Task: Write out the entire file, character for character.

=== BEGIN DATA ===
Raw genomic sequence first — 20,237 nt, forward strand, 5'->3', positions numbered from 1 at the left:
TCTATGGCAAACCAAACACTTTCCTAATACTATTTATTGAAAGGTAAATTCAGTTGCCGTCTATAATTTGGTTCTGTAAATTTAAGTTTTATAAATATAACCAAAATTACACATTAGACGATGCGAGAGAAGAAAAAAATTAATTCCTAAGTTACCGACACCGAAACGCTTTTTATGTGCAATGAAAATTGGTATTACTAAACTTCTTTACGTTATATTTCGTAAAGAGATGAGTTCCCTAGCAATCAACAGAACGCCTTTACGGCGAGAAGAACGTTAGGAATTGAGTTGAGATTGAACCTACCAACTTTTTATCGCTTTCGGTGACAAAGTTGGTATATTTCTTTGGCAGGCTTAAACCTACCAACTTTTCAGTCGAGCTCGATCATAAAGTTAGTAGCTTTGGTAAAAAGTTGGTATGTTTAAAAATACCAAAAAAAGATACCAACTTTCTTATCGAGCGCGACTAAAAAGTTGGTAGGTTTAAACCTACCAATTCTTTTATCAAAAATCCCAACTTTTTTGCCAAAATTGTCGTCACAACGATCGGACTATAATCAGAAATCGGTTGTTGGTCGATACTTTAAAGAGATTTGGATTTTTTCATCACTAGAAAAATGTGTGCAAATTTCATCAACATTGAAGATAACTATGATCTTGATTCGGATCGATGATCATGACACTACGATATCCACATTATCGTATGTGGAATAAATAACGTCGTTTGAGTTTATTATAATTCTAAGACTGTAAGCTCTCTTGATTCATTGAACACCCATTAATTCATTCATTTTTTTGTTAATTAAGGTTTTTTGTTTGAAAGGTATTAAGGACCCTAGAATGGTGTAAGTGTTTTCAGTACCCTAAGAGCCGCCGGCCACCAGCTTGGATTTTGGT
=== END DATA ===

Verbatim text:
Raw genomic sequence first — 20,237 nt, forward strand, 5'->3', positions numbered from 1 at the left:
TCTATGGCAAACCAAACACTTTCCTAATACTATTTATTGAAAGGTAAATTCAGTTGCCGTCTATAATTTGGTTCTGTAAATTTAAGTTTTATAAATATAACCAAAATTACACATTAGACGATGCGAGAGAAGAAAAAAATTAATTCCTAAGTTACCGACACCGAAACGCTTTTTATGTGCAATGAAAATTGGTATTACTAAACTTCTTTACGTTATATTTCGTAAAGAGATGAGTTCCCTAGCAATCAACAGAACGCCTTTACGGCGAGAAGAACGTTAGGAATTGAGTTGAGATTGAACCTACCAACTTTTTATCGCTTTCGGTGACAAAGTTGGTATATTTCTTTGGCAGGCTTAAACCTACCAACTTTTCAGTCGAGCTCGATCATAAAGTTAGTAGCTTTGGTAAAAAGTTGGTATGTTTAAAAATACCAAAAAAAGATACCAACTTTCTTATCGAGCGCGACTAAAAAGTTGGTAGGTTTAAACCTACCAATTCTTTTATCAAAAATCCCAACTTTTTTGCCAAAATTGTCGTCACAACGATCGGACTATAATCAGAAATCGGTTGTTGGTCGATACTTTAAAGAGATTTGGATTTTTTCATCACTAGAAAAATGTGTGCAAATTTCATCAACATTGAAGATAACTATGATCTTGATTCGGATCGATGATCATGACACTACGATATCCACATTATCGTATGTGGAATAAATAACGTCGTTTGAGTTTATTATAATTCTAAGACTGTAAGCTCTCTTGATTCATTGAACACCCATTAATTCATTCATTTTTTTGTTAATTAAGGTTTTTTGTTTGAAAGGTATTAAGGACCCTAGAATGGTGTAAGTGTTTTCAGTACCCTAAGAGCCGCCGGCCACCAGCTTGGATTTTGGT